As a raging free-market kind of a guy, I'm generally not a fan of regulation. Yet with respect to financial planning, I believe a separate regulatory regimen is necessary. Under the current state of affairs, it is far too common for people to get into situations that are technically "legal," but not in their best interests.

Almost every planner I know can recite a number of cases in which another advisor put a client into something in a way that complied with regulations but-- viewed from a financial planning perspective--was simply wrong. I think every town has an annuity junkie--the advisor who thinks everyone should have their life savings in annuities and equates client service to finding yet another annuity to effect a 1035 exchange. Don't misunderstand my point: Annuities can be a fabulous choice when used in a proper manner, but they aren't the answer to everyone's financial needs every time.

Financial services regulations, with the exception of solvency requirements for banks, begin and end with implementation, or in plain English, usually the sale of a product. Each subset of planning, be it brokerage, investment advice, insurance or something else, has its own set of rules and regulations. Certainly, implementation needs to be handled appropriately, but to begin at that point blithely ignores the critical initial steps of the planning process. This is precisely why the annuity junkies and other faux advisors can go about their business as "financial planners." All they need is to be registered as an investment advisor agent or registered investment advisor, and they can use the title of financial planner. From there it is simply a matter of filling out applications and handing out prospectuses. The laws of the land are such that regulators view planning as simply one of several products to pull off the shelf. Just keep the implementation at arms length from sale of the "plan," and you need not worry about being held accountable as a planner.

Now before any readers with an NASD license start drafting hate mail, I'd like to point out that it is no different for the "pure fee-only planner." Take for example the financial planner who does only the planning and farms out all the implementation. The planner would usually need to be a registered investment advisor with the SEC. However, if he has little or no assets under management, he state registration may suffice.. What will the state look at? Most likely the state will look to verify that this guy is providing some kind of deliverable for the fees charged, that proper records are kept and that he is keeping his books properly. The state is there to examine the investment advisory service, not the practice of financial planning. Of course, this is also true for the planner who directly manages assets and is regulated by the SEC.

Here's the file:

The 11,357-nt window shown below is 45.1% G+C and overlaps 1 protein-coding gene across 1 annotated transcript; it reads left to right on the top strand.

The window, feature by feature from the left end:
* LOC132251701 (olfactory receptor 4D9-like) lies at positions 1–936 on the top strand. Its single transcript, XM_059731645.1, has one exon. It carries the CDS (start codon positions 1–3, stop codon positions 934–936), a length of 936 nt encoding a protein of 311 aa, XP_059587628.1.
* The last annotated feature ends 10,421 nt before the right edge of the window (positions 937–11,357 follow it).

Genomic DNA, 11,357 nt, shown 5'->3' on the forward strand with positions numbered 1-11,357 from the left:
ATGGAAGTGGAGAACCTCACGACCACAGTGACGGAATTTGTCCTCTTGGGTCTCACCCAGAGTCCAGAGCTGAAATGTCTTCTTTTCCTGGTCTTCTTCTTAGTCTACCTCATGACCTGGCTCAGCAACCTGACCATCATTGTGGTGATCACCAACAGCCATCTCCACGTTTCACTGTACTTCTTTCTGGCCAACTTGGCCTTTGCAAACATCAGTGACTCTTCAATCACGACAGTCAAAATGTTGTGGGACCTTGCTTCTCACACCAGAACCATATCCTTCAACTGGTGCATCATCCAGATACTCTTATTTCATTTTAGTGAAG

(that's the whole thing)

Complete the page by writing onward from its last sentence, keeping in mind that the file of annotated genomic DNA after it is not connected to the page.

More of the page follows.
By now you might be wondering about the CFP Board of Standards and how the marks might fit in here. The Code of Ethics and Practice Standards absolutely represent a filter for determining the acceptability of planning services. Unfortunately, there are a couple of problems with offering the marks as the solution to the regulatory gaps. First, the only people subject to the totality of the CFP Board's rules are CFP licensees, those who voluntarily went to the trouble of earning the marks. Second, the CFP Board's powers are limited to restricting the use of the marks. It cannot fine anyone, order funds returned to injured parties, or stop anyone from practicing. Other high-quality designations in the financial planning field have similar limitations.